With adulthood thrust upon him
Though subsequent generations have tended to see them as refined to the point of artifice, Agnolo Bronzino's portraits were praised by his contemporaries for their ''lifelikeness.'' Looking at ''Giovanni de' Medici at Eighteen Months,'' one finds it easy to see why. But this engaging child portrait is exceptional in Bronzino's work.
There is little here of the remoteness, the lean and smoothed idealization, found in many of his adult portraits. S. J. Freedberg's statement that this 16 th-century Florentine painter ''altered human presences into improbably pure statuary,'' while perhaps justifiable as a description of figures in his religious and allegorical pictures, is only half true of his portraits. And of ''Giovanni'' it is completely untrue. The fat little son of Cosimo I - the first Medici ruler of Florence and Tuscany to style himself ''Duke'' - is surely recorded with authentic realism and directness.
Born in September 1543, Giovanni was soon described as ''beautiful and plump'' and ''like an angel in paradise.'' When he was four he was ''the handsomest and happiest (boy) that ever was. . . .'' Clearly his parents were very fond of him, as well as confident of his dynastic promise. A later portrait by Bronzino of his elegant and sophisticated Spanish-born mother with her arm around him (ca. 1546) certainly shows him growing up into a personable, small boy of obvious brightness and vitality.
But to modern eyes, perhaps, ''Giovanni at Eighteen Months'' does not immediately suggest the ''angelic.'' His pudgy hands clutching the unfortunate goldfinch, his old-mannish portliness, his overfed chuckle at odds, somehow, with a too-knowing glitter in the eyes, suggest he might only too easily develop into a ruthless tyrant - or, at least, a pugilist. One feels, encountering his visage on the walls of the Uffizi in Florence, that here indeed is a child of forbidding mien!
It seems on further acquaintance, however, that this initial reaction is not just. His subsequent short history shows him to have been precocious, cultured, and intelligent. At 17 he was archbishop of Pisa. He was a prodigious writer of letters. He studied under a humanist called Antonio di Barga.
His appearance as a baby probably seemed to Bronzino more or less faultless. Given that the artist was prone to a certain courtly flattery with regard to his patron's family, it must also be taken into account that plumpness in a baby was , in that period, a positive ideal. You only have to look at the chubby little boys depicted by artists as the infant Jesus, or John the Baptist, or as ''putti'' representing either fancifully winged angels or attendants of cupid, in Renaissance art, to realize that slimness was not considered beautiful. Chubbiness was far more desirable. In everyday life, sadly, many children fell short of this ideal. So when a child - like Giovanni - was actually robust, laughing, energetic, and as rotund as a plum pudding, there was cause for considerable rejoicing.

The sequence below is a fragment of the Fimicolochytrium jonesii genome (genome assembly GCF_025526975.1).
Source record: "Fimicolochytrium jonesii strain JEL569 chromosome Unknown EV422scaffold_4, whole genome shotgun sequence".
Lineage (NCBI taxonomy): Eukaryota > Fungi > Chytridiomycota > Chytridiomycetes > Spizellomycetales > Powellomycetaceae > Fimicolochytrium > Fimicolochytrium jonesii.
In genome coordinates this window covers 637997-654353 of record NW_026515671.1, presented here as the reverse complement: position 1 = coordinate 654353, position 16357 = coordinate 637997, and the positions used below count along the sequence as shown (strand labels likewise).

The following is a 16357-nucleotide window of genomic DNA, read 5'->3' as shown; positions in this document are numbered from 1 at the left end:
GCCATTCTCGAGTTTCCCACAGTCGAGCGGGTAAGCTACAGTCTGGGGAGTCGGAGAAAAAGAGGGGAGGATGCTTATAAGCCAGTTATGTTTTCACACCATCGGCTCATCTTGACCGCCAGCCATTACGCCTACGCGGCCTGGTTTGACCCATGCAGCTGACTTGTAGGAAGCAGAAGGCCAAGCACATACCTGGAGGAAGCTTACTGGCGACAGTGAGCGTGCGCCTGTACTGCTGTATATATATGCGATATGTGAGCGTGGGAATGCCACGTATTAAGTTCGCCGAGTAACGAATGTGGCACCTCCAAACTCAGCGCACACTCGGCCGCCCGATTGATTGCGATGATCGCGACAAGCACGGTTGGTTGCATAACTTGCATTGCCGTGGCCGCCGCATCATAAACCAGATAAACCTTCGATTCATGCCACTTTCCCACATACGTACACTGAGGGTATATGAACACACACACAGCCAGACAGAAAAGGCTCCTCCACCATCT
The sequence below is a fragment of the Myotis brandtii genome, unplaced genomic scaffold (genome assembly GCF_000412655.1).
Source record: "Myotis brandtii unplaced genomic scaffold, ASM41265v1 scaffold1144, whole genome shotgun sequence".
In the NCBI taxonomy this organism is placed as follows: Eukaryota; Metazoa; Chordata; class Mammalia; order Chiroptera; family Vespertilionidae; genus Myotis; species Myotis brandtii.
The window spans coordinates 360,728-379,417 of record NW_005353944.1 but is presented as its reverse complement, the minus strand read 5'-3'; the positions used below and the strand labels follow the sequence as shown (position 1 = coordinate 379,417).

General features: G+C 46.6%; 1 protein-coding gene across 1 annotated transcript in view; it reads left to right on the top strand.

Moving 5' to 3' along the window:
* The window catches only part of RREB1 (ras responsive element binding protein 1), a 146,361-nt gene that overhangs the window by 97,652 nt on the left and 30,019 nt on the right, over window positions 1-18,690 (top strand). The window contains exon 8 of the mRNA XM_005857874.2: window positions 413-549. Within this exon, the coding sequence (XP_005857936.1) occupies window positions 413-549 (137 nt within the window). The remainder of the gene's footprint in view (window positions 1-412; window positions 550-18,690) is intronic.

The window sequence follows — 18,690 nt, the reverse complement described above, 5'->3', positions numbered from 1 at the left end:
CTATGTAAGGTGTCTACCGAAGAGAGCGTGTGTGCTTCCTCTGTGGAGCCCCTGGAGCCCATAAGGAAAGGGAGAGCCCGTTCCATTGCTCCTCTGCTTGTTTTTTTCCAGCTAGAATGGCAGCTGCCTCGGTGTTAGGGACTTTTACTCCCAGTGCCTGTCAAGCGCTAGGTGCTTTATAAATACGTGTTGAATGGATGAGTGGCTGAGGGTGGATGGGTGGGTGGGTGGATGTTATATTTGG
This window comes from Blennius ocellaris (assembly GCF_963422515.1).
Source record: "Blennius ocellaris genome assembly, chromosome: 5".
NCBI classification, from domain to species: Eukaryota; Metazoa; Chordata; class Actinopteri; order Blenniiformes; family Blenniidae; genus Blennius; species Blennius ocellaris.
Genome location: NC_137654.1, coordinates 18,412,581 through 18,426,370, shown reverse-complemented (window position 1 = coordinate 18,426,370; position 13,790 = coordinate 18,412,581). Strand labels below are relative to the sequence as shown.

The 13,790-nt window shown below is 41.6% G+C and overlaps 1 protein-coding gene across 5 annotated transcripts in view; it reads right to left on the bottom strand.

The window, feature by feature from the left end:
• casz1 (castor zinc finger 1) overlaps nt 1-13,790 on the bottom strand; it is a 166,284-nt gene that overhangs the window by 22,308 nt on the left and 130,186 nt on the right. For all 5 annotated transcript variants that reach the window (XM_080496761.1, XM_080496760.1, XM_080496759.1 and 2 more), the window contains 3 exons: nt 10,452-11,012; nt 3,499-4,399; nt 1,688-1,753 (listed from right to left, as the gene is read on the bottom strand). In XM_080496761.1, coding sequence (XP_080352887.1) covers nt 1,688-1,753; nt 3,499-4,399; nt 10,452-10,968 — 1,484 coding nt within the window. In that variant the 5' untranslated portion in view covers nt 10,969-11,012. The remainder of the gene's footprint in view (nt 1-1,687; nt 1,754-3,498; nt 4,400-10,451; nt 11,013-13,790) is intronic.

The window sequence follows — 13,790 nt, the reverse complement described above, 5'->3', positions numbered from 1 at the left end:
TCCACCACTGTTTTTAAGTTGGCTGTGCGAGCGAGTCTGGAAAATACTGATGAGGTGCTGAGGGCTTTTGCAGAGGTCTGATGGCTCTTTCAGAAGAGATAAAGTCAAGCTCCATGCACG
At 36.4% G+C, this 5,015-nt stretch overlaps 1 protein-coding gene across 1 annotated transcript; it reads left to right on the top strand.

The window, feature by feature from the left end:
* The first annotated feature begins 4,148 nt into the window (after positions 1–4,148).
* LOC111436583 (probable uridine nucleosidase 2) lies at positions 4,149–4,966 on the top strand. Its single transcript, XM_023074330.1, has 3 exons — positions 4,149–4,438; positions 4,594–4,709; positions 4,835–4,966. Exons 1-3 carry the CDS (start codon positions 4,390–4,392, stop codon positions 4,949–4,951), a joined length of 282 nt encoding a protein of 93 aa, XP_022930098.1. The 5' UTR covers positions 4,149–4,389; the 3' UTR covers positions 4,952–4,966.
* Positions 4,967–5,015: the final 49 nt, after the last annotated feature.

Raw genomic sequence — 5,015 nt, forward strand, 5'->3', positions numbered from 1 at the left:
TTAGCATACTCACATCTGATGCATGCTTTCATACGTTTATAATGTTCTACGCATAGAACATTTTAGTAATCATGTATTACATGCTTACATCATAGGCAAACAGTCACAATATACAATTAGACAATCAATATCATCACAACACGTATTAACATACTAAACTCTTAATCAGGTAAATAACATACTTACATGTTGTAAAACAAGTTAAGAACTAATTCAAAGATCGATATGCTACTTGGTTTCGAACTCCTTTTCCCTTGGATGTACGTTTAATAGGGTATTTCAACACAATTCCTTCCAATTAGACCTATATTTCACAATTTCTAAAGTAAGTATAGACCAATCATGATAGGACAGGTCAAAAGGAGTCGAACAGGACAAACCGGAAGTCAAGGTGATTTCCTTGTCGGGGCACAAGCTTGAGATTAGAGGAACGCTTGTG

Generally, Bronzino - who was at his peak in 1545 as court painter to the Medicis - combined in his art the ideal and the real, with the former dominant. Few of his contemporaries could endow religious or secular pictures with his rarefied, idealized perfectionism. But he was also unrivaled in his meticulous enjoyment of textures and physical details. In this respect his paintings seem to hark back to the kind of tactile discrimination found in early Flemish oil painting - to delight in differences of feel in materials, among brocade, jewelry, hair, skin, for instance.
It would be misleading to conclude, however, that his religious paintings and allegories were of an entirely separate order from his portraits, with the one idealistic and the other realistic. For one thing, he often incorporated portraits into his religious paintings. And also, almost all of his portraits (even the sparkling picture of another child of Cosimo I, his little daughter Bia) are invested with a fair degree of cool, flawless clarity that forbids intimacy. There is in them an element not so much of arrogance as unquestionable superiority.
In displaying his patron-sitters in a condition of such unapproachable distinction and high breeding, he was giving them exactly what they wanted, of course. Describing his portraits, Charles McCorquodale has written that Bronzino endowed them with ''that remote, self-absorbed stillness where, despite the irresistible tangibility of every detail . . . personality has begun to withdraw.'' This was perfected ''to the point where nothing was permitted to remain that would disturb the persona constructed exclusively from immaculate externals.''
The different character of ''Giovanni'' lies in its evident spontaneity and (for Bronzino) almost ebullient naturalism. This laughing child of wealthy and important parents is certainly not deprived of the trappings of opulence. His costume and pose make him look much older than a mere 18 months. Status, class, and adulthood have been early thrust upon him. But in spite of this, he has not been elevated by the painter into a symbol. He remains accessible to the viewer. His baby laughter has defied Bronzino's artistic defenses, making it impossible for him to construct any kind of mask. Style does not intervene. And Bronzino shows himself capable of a remarkable straightforwardness and, without artifice, a genuine warmth.